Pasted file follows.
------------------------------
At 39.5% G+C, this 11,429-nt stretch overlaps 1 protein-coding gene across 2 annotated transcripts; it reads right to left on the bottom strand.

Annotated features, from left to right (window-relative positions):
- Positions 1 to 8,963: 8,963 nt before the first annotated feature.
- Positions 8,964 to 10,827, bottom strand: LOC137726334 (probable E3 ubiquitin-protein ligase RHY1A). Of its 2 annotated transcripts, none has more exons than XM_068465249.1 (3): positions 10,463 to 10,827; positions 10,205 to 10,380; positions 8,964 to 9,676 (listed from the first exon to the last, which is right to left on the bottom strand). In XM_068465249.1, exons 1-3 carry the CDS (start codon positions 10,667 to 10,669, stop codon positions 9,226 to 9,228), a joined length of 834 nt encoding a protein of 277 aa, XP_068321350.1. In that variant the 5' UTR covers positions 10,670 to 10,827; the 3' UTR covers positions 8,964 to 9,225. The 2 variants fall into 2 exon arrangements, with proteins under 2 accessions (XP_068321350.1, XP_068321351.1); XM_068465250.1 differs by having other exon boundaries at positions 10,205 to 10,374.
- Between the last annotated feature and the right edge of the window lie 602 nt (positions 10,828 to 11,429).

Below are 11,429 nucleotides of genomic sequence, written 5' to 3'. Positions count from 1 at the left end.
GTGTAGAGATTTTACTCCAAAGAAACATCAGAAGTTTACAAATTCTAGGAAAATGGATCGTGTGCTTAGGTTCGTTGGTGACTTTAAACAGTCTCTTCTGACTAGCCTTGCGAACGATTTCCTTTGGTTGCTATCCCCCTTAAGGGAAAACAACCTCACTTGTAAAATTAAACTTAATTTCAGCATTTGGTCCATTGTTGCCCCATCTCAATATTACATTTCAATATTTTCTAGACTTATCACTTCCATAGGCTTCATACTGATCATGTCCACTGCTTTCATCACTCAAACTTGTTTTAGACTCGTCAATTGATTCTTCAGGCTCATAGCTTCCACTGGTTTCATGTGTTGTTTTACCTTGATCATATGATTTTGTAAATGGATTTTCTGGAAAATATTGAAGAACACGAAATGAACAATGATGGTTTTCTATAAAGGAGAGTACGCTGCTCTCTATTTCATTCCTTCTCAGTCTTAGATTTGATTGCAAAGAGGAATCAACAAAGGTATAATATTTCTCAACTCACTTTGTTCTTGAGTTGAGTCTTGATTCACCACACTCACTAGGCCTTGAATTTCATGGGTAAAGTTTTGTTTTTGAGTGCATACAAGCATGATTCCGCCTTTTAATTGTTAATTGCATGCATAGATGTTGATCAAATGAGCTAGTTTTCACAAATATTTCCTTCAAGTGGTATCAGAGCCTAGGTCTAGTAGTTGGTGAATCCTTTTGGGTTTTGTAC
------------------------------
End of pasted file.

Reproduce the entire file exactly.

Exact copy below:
At 39.5% G+C, this 11,429-nt stretch overlaps 1 protein-coding gene across 2 annotated transcripts; it reads right to left on the bottom strand.

Annotated features, from left to right (window-relative positions):
- Positions 1 to 8,963: 8,963 nt before the first annotated feature.
- Positions 8,964 to 10,827, bottom strand: LOC137726334 (probable E3 ubiquitin-protein ligase RHY1A). Of its 2 annotated transcripts, none has more exons than XM_068465249.1 (3): positions 10,463 to 10,827; positions 10,205 to 10,380; positions 8,964 to 9,676 (listed from the first exon to the last, which is right to left on the bottom strand). In XM_068465249.1, exons 1-3 carry the CDS (start codon positions 10,667 to 10,669, stop codon positions 9,226 to 9,228), a joined length of 834 nt encoding a protein of 277 aa, XP_068321350.1. In that variant the 5' UTR covers positions 10,670 to 10,827; the 3' UTR covers positions 8,964 to 9,225. The 2 variants fall into 2 exon arrangements, with proteins under 2 accessions (XP_068321350.1, XP_068321351.1); XM_068465250.1 differs by having other exon boundaries at positions 10,205 to 10,374.
- Between the last annotated feature and the right edge of the window lie 602 nt (positions 10,828 to 11,429).

Below are 11,429 nucleotides of genomic sequence, written 5' to 3'. Positions count from 1 at the left end.
GTGTAGAGATTTTACTCCAAAGAAACATCAGAAGTTTACAAATTCTAGGAAAATGGATCGTGTGCTTAGGTTCGTTGGTGACTTTAAACAGTCTCTTCTGACTAGCCTTGCGAACGATTTCCTTTGGTTGCTATCCCCCTTAAGGGAAAACAACCTCACTTGTAAAATTAAACTTAATTTCAGCATTTGGTCCATTGTTGCCCCATCTCAATATTACATTTCAATATTTTCTAGACTTATCACTTCCATAGGCTTCATACTGATCATGTCCACTGCTTTCATCACTCAAACTTGTTTTAGACTCGTCAATTGATTCTTCAGGCTCATAGCTTCCACTGGTTTCATGTGTTGTTTTACCTTGATCATATGATTTTGTAAATGGATTTTCTGGAAAATATTGAAGAACACGAAATGAACAATGATGGTTTTCTATAAAGGAGAGTACGCTGCTCTCTATTTCATTCCTTCTCAGTCTTAGATTTGATTGCAAAGAGGAATCAACAAAGGTATAATATTTCTCAACTCACTTTGTTCTTGAGTTGAGTCTTGATTCACCACACTCACTAGGCCTTGAATTTCATGGGTAAAGTTTTGTTTTTGAGTGCATACAAGCATGATTCCGCCTTTTAATTGTTAATTGCATGCATAGATGTTGATCAAATGAGCTAGTTTTCACAAATATTTCCTTCAAGTGGTATCAGAGCCTAGGTCTAGTAGTTGGTGAATCCTTTTGGGTTTTGTAC